The games we play
… are not quite the games as they are normally played.
Daniel is big into Ring around a Rosy these day, or, as he prefers to term it, “Hush-a! Hush-a! Hush-a!” With that as his rallying cry, he gathers the others around him. If I’m part of the group, holding hands in the circle, the game looks reasonably standard. I perform a number of Very Useful Functions in games of Ring Around A Rosy, including (but not limited to):
1. Singing the song. (There are more to the lyrics than “Hush-a!”, much to Daniel’s surprise.)
2. Keeping the circle as a circle. (“Hold Rory’s hand, Poppy. Hold on. Don’t let go. Atta girl.”)
3. Keeping the circle moving in a circular motion.
4. Keeping everyone upright until we “All Fall DOOOOOOOWWWWN!”
5. Encouraging everyone to get up, hold hands again, and start over.
If I’m not part of the game, but am only singing the song… Why do I sing? Well, I’ve found it useful to, you know, remind them of why they’re standing in a circle holding hands. If I don’t sing, they tend to forget, and a number of things happen.
1. Poppy forgets, drops hands and wanders off.
2. Jazz forgets and gets offended that someone is HOLDING HER HAND!!! “Why are you holding my hand? It’s MY hand! I can’t move my hand!!!” She tries wildly and angrily to get them to LET GO!!! (Huh. Writing this, I realize I should put her next to Poppy. Seems to me they have complimentary interests.)
3. Rory doesn’t forget, but gets upset that the others are NOT PLAYING RIGHT.
4. Daniel continues to hold hands in a grip like a vice, beams at all and sundry, and continues with the mantra. “Hush-a! Hush-a!”
5. Grace drops hands and stands still, watching the bedlam around her with wide eyes.
It devolves into chaos, is what I’m saying. Of course it does. Five toddlers? A structured, cooperative game? No adult assistance? Could you expect anything different??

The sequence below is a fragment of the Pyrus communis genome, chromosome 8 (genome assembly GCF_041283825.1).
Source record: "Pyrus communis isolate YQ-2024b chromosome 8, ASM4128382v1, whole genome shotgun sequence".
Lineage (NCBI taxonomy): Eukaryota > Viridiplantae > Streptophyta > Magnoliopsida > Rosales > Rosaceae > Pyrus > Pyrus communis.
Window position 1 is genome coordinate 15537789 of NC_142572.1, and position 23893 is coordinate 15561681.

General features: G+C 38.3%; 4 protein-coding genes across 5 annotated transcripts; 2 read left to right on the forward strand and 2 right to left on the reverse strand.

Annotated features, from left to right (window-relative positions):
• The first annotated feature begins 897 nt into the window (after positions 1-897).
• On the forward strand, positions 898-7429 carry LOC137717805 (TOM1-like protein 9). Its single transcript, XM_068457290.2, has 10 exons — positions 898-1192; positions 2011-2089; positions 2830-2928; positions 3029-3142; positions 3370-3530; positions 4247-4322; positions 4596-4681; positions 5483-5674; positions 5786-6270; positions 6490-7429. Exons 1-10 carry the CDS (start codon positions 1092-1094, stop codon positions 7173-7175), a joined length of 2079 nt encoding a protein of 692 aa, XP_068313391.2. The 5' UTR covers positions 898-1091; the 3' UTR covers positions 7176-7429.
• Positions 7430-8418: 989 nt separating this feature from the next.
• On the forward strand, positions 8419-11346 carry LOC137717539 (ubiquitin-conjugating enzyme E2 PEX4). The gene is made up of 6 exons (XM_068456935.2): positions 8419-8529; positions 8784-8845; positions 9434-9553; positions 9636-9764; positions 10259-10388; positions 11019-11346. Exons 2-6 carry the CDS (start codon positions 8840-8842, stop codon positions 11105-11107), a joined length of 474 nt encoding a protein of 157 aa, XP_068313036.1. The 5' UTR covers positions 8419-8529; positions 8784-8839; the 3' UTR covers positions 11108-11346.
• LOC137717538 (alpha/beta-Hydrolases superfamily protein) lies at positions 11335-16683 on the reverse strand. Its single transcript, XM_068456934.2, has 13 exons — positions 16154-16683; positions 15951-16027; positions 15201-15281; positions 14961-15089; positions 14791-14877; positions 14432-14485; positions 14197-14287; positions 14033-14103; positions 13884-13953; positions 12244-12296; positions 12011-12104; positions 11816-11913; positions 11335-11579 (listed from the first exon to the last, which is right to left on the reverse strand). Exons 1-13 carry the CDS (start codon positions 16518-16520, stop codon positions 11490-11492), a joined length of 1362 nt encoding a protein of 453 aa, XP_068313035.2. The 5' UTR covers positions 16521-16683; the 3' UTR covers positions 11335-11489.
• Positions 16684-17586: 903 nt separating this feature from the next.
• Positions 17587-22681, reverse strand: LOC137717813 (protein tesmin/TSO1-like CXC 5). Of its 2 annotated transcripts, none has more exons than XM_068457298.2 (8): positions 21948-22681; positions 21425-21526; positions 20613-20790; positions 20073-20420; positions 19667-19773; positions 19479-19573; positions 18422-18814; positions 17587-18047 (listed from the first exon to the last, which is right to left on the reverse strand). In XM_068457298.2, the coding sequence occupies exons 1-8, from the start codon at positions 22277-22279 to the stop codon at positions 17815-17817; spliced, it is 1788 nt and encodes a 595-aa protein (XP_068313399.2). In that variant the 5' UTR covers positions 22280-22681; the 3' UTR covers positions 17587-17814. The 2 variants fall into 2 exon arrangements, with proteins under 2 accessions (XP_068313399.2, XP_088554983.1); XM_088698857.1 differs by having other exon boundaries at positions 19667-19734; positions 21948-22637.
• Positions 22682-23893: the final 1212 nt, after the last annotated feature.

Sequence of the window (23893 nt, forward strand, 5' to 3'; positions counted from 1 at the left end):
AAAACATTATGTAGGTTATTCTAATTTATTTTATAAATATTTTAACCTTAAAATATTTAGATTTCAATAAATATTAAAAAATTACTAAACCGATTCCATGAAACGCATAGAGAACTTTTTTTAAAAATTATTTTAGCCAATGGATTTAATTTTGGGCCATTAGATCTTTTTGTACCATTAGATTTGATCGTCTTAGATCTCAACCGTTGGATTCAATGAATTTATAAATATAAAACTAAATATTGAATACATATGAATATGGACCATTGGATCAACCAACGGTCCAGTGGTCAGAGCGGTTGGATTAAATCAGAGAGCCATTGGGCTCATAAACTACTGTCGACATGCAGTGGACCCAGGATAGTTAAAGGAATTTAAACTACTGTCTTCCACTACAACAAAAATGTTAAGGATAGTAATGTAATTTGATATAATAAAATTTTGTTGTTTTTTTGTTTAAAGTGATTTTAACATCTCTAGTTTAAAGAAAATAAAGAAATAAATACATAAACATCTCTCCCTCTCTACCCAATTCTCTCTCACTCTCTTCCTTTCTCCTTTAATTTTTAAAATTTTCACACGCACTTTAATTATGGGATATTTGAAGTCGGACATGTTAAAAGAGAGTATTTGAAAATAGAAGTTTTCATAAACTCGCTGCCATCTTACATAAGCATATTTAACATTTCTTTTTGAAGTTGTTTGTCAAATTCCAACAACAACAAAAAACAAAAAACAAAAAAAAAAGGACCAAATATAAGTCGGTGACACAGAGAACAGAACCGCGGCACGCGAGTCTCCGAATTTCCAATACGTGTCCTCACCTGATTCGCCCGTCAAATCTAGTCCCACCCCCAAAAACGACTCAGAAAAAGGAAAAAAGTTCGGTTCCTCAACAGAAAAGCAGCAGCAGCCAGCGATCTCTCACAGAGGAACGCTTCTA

So. Even if I’m not actively playing with them, I sing along. Which keeps it relatively game-like, and less bedlam-ish.
Because Ring Around a Rosy, as anyone with toddlers can tell you, is a WILDLY EXCITING GAME!!! It is not the singing, though that is fun. It is not the holding hands (which is a bit of a pain and a nuisance, frankly, to most toddlers). It is not the moving in a circle (challenging, but fun). No! It is the SUSPENSE!
Ring Around a Rosy, people, is a game of TENSION and SUSPENSE.
You gather round, you form a
blob circle, you hold hands with your friends, you start to sing and shuffle around and around, “Hush-a! Hush-a!” (Not yet, Daniel.) and all the while you do this, you know what’s coming. “Hush-a! Hush-a!” (Not yet, Daniel.) You know what’s coming… that moment of peak excitement… you know it’s coming, “Hush-a! Hush-a!” (Not yet, Daniel.) and you can hardly wait!!! As you gather, hold hands, shuffle and sing, the suspense is intense, and builds to near-unbearable level of excitement as you approach that defining moment…
“Hush-a! Hush-a! We ALL! FALL! DOOOOWWWNNN!!!!!
It just does not GET any more exciting.
Toddlers, as we well know, are not big into “deferred gratification”. If something is good, they WANT IT NOW. All of it. Right away.
So, without an adult propping this game up and moving it along to its climax, you get a seething mass of toddlers. Some might be holding hands, some might be shuffling in a sort of circle, some might be singing bits of the song, but they are ALL FALLING DOWN ALL THE TIME.
Let’s all hold han– FALL DOWN!!! — make a circ — FALL DOWN!!! — sing the “Ring arou — FALL DOWN!!!!” — Hush-a! Hus– FAAAAAAAALLLLLL DOWWWWWNNNNN!!!
It would be more efficient just to line them up and shove them over, I swear.
Efficient, perhaps, but far less fun.